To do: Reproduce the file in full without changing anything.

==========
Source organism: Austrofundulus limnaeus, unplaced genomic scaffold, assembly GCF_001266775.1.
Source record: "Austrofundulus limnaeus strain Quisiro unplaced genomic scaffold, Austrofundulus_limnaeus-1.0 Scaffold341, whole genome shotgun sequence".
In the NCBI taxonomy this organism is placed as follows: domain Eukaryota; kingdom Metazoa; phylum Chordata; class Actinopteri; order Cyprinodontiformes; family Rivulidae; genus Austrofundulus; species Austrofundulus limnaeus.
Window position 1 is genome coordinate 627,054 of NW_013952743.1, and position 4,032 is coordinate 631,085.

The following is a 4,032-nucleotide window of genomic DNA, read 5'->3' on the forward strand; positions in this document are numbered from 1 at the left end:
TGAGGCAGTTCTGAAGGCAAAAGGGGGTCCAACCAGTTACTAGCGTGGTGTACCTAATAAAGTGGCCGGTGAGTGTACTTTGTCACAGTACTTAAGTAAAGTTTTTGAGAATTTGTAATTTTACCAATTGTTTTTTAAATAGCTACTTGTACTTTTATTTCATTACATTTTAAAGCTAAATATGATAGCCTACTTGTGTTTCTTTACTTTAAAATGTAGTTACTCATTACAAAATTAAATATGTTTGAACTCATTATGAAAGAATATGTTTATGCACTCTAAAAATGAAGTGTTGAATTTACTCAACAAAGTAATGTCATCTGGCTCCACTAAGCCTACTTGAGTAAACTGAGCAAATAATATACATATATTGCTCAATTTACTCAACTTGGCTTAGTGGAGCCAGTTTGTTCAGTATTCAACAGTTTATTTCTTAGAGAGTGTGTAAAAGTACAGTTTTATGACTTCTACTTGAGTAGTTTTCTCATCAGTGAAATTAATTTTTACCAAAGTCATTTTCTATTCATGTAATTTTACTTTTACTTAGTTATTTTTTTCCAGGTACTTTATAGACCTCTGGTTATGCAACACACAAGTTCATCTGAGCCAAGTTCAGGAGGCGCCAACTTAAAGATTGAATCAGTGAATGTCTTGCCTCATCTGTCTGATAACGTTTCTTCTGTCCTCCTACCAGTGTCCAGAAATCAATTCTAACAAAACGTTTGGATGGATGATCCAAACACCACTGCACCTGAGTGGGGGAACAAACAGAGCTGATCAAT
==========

Source organism: Austrofundulus limnaeus, unplaced genomic scaffold, assembly GCF_001266775.1.
Source record: "Austrofundulus limnaeus strain Quisiro unplaced genomic scaffold, Austrofundulus_limnaeus-1.0 Scaffold341, whole genome shotgun sequence".
In the NCBI taxonomy this organism is placed as follows: domain Eukaryota; kingdom Metazoa; phylum Chordata; class Actinopteri; order Cyprinodontiformes; family Rivulidae; genus Austrofundulus; species Austrofundulus limnaeus.
Window position 1 is genome coordinate 627,054 of NW_013952743.1, and position 4,032 is coordinate 631,085.

The following is a 4,032-nucleotide window of genomic DNA, read 5'->3' on the forward strand; positions in this document are numbered from 1 at the left end:
TGAGGCAGTTCTGAAGGCAAAAGGGGGTCCAACCAGTTACTAGCGTGGTGTACCTAATAAAGTGGCCGGTGAGTGTACTTTGTCACAGTACTTAAGTAAAGTTTTTGAGAATTTGTAATTTTACCAATTGTTTTTTAAATAGCTACTTGTACTTTTATTTCATTACATTTTAAAGCTAAATATGATAGCCTACTTGTGTTTCTTTACTTTAAAATGTAGTTACTCATTACAAAATTAAATATGTTTGAACTCATTATGAAAGAATATGTTTATGCACTCTAAAAATGAAGTGTTGAATTTACTCAACAAAGTAATGTCATCTGGCTCCACTAAGCCTACTTGAGTAAACTGAGCAAATAATATACATATATTGCTCAATTTACTCAACTTGGCTTAGTGGAGCCAGTTTGTTCAGTATTCAACAGTTTATTTCTTAGAGAGTGTGTAAAAGTACAGTTTTATGACTTCTACTTGAGTAGTTTTCTCATCAGTGAAATTAATTTTTACCAAAGTCATTTTCTATTCATGTAATTTTACTTTTACTTAGTTATTTTTTTCCAGGTACTTTATAGACCTCTGGTTATGCAACACACAAGTTCATCTGAGCCAAGTTCAGGAGGCGCCAACTTAAAGATTGAATCAGTGAATGTCTTGCCTCATCTGTCTGATAACGTTTCTTCTGTCCTCCTACCAGTGTCCAGAAATCAATTCTAACAAAACGTTTGGATGGATGATCCAAACACCACTGCACCTGAGTGGGGGAACAAACAGAGCTGATCAAT